Rohingyas fleeing Myanmar have found themselves caught in another sectarian struggle, this time in Sri Lanka, reports Neville de Silva

Earlier this year 31 Rohingya Muslims, fleeing persecution in mainly Buddhist Myanmar, found themselves in another South Asian country which is predominantly Buddhist: Sri Lanka. And there too they were persecuted.

The refugees, including seven women and 17 children, some in their mothers’ arms, were picked up last April by the Sri Lankan navy while drifting in a derelict boat. The United Nations High Commissioner for Refugees (UNHCR) placed them in a three-storeyed house in Mount Lavinia, a coastal suburb of Colombo, the capital. Under an arrangement with the Sri Lankan government, they were to remain until the UN agency was able to find a third country willing to accept them for settlement.

This was not the first time that Rohingyas had been brought ashore by the navy. As far back as March 2008, at the height of Sri Lanka’s war against the Tamil minority secessionists, the Liberation Tigers of Tamil Eelam (LTTE), the navy rescued survivors from a wrecked boat. They were cared for by the UNHCR until 2012, when they were resettled in the US. Again in 2013, a total of 170 Rohingyas were rescued, and resettled in the US and Canada in 2014 and 2015.

Until this year, all had lived peacefully in Sri Lanka until they were found new homes in the West. But suddenly the latest group to be given refuge were attacked by a mob, led by some Buddhist monks in their traditional saffron-coloured robes, and a radical Sinhalese group called the Sinhale Jathika Balamuluwa (Sinhalese National Movement). Smashing the gates of the house, they destroyed furniture on the ground floor while the frightened Rohingyas huddled together on the upper floors.

Sinhala Buddhist society is becoming more aggressive as Buddhist monks renew their engagement with power politics

A Facebook video shows one of the monks pointing to women refugees with children in their arms, saying: ‘These are Rohingya terrorists who killed Buddhist monks in Myanmar.’ Police managed to rescue the refugees, but two were treated in hospital after being injured by flying stones. The frightened Rohingyas were taken for their safety to a detention centre in the southern town of Boossa.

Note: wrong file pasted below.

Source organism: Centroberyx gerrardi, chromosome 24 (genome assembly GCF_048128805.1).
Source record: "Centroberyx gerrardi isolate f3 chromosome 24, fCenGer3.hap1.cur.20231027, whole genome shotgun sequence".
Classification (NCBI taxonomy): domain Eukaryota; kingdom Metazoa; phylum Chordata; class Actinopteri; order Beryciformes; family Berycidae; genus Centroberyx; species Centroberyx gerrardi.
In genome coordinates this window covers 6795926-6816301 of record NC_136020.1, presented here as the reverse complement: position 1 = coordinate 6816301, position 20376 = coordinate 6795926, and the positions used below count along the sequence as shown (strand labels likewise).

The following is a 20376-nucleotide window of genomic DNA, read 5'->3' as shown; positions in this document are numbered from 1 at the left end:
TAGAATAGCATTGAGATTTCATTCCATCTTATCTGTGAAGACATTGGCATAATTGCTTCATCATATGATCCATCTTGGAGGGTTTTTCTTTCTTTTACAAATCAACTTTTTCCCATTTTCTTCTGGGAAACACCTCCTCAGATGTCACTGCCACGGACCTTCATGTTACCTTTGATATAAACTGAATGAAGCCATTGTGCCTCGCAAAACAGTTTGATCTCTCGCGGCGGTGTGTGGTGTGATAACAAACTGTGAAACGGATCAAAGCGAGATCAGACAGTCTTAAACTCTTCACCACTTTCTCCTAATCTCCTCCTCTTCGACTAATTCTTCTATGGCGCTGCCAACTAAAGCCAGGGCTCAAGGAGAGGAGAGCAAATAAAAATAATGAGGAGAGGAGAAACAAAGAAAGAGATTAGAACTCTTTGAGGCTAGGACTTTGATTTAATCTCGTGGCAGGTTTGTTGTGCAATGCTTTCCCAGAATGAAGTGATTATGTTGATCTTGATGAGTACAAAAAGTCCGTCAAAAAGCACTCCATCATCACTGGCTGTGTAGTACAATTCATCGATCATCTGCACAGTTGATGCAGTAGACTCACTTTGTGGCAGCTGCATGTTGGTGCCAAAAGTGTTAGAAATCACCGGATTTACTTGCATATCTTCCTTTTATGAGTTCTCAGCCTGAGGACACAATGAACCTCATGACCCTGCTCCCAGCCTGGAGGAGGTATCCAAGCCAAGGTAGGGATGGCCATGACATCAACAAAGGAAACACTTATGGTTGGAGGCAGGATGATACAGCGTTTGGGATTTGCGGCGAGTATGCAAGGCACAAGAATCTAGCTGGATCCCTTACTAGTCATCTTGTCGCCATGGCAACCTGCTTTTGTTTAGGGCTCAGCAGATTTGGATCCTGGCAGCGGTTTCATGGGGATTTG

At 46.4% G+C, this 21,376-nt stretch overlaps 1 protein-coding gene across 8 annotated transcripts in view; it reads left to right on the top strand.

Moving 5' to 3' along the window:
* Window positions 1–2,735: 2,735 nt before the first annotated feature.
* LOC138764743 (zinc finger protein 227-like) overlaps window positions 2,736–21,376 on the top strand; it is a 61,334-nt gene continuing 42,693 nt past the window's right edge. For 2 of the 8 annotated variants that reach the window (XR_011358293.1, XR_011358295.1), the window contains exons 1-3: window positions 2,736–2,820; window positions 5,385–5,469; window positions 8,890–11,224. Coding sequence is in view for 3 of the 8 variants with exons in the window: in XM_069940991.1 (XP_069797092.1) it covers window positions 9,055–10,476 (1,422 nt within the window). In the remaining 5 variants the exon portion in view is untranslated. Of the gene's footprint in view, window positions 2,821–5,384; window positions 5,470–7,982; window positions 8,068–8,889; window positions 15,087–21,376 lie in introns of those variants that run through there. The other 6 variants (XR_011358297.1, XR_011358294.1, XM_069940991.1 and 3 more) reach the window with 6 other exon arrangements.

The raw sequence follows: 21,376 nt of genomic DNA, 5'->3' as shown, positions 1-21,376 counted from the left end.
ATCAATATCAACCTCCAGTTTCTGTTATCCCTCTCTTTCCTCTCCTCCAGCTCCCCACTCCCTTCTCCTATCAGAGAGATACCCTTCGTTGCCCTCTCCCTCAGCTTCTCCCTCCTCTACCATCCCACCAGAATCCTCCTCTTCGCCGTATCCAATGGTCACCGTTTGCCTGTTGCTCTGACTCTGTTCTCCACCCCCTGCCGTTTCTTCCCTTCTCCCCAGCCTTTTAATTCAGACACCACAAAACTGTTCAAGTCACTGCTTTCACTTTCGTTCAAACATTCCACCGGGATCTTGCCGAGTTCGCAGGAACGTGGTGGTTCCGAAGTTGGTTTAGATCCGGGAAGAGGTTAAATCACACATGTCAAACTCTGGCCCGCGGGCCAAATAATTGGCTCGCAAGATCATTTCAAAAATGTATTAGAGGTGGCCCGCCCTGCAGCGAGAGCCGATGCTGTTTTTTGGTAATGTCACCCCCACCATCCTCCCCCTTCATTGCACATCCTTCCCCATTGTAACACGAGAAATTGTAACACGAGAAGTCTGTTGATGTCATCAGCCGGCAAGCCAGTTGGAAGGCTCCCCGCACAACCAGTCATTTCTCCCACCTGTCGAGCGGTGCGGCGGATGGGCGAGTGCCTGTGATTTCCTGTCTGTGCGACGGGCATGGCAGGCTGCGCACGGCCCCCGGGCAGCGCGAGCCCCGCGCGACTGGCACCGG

What precisely provoked this unprecedented attack on foreign refugees remains unclear, but a Rohingya woman who was discharged from hospital was reported to have complained that she was sexually harassed by a police constable escorting her home. He is now facing charges. The attack is believed to have been organised by associates of the policeman. Seven people were arrested, including a Buddhist monk, Akmeemana Dharmarathane thera, a police constable and a woman. Another monk, Arambepola Rathanasara thera, evaded arrest for a month before a special police team detained him.

The Finance and Media Minister, Mangala Samaraweera, described the attackers as ‘a group of thugs in robes’. He condemned their actions ‘as a Buddhist, a Buddhist who is very proud of the fact that Buddhism is a religion of non-violence and compassion’. Health Minister Rajitha Senaratne, a cabinet spokesman, commented that this ‘is not what the Buddha taught. We have to show compassion to these refugees. These monks who carried out these attacks are actually not monks but animals.’

Nothing was heard, however, from President Maithripala Sirisena or Prime Minister Ranil Wickremesinghe. Their silence was not because they are indifferent to the plight of the Rohingyas, but because they do not want to tangle with the Buddhist clergy at a sensitive time in Sri Lanka’s politics.